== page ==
Sidi’s out

Sidi was released this week, as readers probably know. Reactions to and comments on this will be forthcoming either tomorrow or the next day. So will comments on last week’s AU statement on the Mauritanian sitution.

3 thoughts on “Sidi’s out

  1. Thank you Kal. We, Mauritanians, are stuck in the middle of nowhere, with a very bad political class. We don’t know where to go as we could no see things coming.

    Sidi no good and the military no good. None can stay, but by kicking out sidi, we install the military for the next 100 years, particularly as they think that big oil is coming and all this tribal competition in the background: smacide first, then oulad bousbaa and then probably the tribe of Ghazwani who do not seem on the US list of unwanted people landing in New York any time soon. The situation is very bad and we mightend up like Somalia soon …

    On top of this background, you have the negro-mauritanians who may not hesitate to take up arms as a the winnning of Aziz and his 12 colleagues of the HCE will just kill the return of our refugees in Mali and Senegal as those involved in the sad events of 1999 are among them. Put on top of that the probable manipulation of a false Al Qaida/GSPC for what we know according to what Keenan, Geze, Mellah, and Co. seems to be saying, and of course the clear competition between france and the US there. No one of his right mind can believe one secnd what the foreign ministers of Algeria and Libya said the other day after their meeting in Bamako: Algeria and Libya are not in competition. That is just b.s. and Morocco is in competition too like the US, France, Poutine and the Chinese. Mauritania was so peaceful before discovery of oil and gas off-shore. I know you knw the French signing oil and gaz deals with the junta, while condemning them.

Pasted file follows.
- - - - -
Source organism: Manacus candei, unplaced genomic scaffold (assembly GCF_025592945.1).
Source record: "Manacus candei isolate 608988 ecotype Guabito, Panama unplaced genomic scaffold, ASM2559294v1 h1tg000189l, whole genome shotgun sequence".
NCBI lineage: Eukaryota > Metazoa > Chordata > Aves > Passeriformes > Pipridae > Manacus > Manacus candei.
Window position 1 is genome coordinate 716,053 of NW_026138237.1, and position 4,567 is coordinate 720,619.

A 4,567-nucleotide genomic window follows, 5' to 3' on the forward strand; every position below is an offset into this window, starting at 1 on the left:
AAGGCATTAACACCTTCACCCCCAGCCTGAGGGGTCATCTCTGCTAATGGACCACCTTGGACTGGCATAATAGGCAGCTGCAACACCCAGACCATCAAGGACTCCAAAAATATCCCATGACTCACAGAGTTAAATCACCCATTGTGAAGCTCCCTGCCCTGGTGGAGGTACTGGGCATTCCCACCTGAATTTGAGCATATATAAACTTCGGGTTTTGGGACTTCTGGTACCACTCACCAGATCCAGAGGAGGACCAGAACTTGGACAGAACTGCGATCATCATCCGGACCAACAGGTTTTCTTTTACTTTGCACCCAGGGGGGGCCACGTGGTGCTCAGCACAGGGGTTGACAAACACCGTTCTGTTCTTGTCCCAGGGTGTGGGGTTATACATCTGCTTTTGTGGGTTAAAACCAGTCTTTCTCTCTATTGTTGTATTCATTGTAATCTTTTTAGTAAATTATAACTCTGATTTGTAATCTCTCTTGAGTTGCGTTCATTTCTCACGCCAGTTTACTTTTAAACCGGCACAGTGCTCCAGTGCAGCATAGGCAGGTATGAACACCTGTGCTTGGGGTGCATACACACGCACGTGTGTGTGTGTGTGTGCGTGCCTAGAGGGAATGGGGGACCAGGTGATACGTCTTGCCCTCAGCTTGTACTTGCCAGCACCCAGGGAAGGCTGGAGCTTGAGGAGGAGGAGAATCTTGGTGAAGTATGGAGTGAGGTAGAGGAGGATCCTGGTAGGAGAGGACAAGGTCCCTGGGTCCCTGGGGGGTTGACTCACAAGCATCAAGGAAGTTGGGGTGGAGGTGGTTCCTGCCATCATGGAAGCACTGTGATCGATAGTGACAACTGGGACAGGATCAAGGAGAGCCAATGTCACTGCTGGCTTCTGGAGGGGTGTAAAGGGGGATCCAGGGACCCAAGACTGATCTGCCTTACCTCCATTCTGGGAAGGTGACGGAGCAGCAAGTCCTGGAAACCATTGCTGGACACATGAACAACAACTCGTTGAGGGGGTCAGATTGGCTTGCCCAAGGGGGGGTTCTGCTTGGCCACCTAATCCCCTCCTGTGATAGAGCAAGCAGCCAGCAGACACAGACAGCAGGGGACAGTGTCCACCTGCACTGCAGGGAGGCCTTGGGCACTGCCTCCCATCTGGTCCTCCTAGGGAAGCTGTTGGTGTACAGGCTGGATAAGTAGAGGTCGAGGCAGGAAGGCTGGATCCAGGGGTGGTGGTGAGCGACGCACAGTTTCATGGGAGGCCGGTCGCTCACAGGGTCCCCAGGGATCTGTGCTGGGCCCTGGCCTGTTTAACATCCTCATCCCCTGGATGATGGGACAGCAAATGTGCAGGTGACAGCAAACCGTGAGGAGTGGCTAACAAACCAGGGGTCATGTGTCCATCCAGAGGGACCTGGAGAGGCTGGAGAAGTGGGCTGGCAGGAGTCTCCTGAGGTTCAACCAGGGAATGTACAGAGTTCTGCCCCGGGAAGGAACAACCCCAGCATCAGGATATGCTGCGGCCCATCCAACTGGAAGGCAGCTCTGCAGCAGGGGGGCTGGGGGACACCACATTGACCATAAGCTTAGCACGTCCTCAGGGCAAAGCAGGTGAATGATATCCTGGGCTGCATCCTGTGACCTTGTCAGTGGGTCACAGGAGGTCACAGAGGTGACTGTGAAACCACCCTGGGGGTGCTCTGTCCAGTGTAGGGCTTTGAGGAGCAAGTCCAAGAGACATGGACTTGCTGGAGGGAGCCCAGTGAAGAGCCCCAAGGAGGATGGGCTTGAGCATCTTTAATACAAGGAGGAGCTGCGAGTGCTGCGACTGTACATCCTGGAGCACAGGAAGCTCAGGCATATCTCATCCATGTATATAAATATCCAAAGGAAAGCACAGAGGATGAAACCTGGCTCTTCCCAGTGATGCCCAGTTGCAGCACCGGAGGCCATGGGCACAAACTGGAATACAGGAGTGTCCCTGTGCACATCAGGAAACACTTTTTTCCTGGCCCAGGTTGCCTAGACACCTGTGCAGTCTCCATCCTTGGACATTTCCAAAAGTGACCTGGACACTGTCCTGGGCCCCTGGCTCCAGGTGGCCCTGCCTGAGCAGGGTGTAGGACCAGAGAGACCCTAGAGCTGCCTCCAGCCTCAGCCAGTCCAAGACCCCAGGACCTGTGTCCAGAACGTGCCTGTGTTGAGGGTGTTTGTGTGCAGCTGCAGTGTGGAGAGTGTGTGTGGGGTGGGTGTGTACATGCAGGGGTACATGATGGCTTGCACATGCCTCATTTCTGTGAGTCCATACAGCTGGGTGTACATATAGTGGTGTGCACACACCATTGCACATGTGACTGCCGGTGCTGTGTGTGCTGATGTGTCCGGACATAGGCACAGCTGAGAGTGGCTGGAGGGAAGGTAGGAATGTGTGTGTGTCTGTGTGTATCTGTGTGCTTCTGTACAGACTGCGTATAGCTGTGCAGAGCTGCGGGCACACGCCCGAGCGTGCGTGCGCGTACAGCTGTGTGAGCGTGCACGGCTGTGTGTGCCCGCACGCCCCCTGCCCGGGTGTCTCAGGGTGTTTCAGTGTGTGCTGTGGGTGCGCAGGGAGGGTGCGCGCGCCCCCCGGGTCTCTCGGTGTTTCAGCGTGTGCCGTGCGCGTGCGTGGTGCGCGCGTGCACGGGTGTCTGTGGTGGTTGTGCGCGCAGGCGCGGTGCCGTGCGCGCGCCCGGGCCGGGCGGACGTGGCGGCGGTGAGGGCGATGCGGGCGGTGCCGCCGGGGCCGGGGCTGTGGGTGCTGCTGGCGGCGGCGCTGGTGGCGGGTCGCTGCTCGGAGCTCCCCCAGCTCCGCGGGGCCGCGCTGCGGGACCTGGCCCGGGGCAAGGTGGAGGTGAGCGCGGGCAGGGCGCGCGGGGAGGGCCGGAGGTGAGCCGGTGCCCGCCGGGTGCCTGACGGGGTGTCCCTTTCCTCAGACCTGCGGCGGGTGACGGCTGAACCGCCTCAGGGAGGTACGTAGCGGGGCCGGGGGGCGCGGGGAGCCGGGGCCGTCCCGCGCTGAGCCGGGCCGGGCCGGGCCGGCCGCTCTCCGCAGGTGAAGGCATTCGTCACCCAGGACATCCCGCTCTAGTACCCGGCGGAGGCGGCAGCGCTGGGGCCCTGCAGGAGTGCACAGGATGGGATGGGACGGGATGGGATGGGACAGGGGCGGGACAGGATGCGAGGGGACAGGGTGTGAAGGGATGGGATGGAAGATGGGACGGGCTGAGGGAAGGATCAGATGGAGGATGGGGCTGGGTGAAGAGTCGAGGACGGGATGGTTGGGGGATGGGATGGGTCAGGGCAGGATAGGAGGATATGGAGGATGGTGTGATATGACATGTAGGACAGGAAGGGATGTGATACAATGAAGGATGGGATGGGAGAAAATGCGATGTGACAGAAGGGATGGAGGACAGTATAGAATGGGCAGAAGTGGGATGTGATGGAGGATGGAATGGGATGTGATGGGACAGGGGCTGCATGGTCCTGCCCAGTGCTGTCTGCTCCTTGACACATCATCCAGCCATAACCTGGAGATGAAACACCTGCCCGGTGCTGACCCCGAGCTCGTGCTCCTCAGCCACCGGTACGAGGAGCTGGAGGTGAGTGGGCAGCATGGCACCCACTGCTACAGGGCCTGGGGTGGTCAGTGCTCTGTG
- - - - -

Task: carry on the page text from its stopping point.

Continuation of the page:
I think all started in 2004 around the release of the famous report that no Mauritanian read, entitled “Promoting transparecy in the oil sector – A report of the CSIS Task Force on rising U.S. energy stakes in Africa” by David Goldwyn and J. Stephen Morrison, March 2004 (still available, I guess, on the web). Mauritanians are lost and almost none sees the big picture. We have theAlgerians pissed-off because of he alleged alignment of the junta towards Morroco. The spaniards are going through hell these days with Algerians and having their oil/gas contracts reconsidered after their statement supporting Morocco and the junta in Mauritania. We have always told the CMJD and the Sidoca regime to stay clear of the Sahara issue as it might just destabilize the country, but they do not have the intelligence to listen. Messaoud who goes to Rabat to say the country is in agreement with Morocco’s plan, to be forced to say that he did not say what we know he said out of stupidity and certainly greed.

    Thank you for writing something on the other moors/kwars next door. I know you will write good. Mauritanians need to hear other sides, independently of course.

  2. the French ministry of foreign affairs says:

    le retour du président élu dans son village natal ne vaut pas retour à l’ordre constitutionnel. D’autant plus que le président élu et légitime de Mauritanie semble toujours être sous résidence surveillée, même dans son village natal. L’envoyer dans son village natal en résidence surveillée ne répond pas à ce qui a été demandé le 20 octobre par l’Union européenne à la junte mauritanienne : la libération du président et du Premier ministre légitime, le retour à l’ordre constitutionnel et l’organisation d’élections démocratique. Cela n’y ressemble pas. Nous rappelons donc à la junte mauritanienne qu’il reste quelques jours avant le 20 novembre.

    for those that are non-francophone: “to move the president doesn’t mean a return to constitutional order. The legitimate president still is under close surveillance by the military. Thus the demand to release the president is still being upheld and it is reminded of the deadline which is coming up soon (20th november).”

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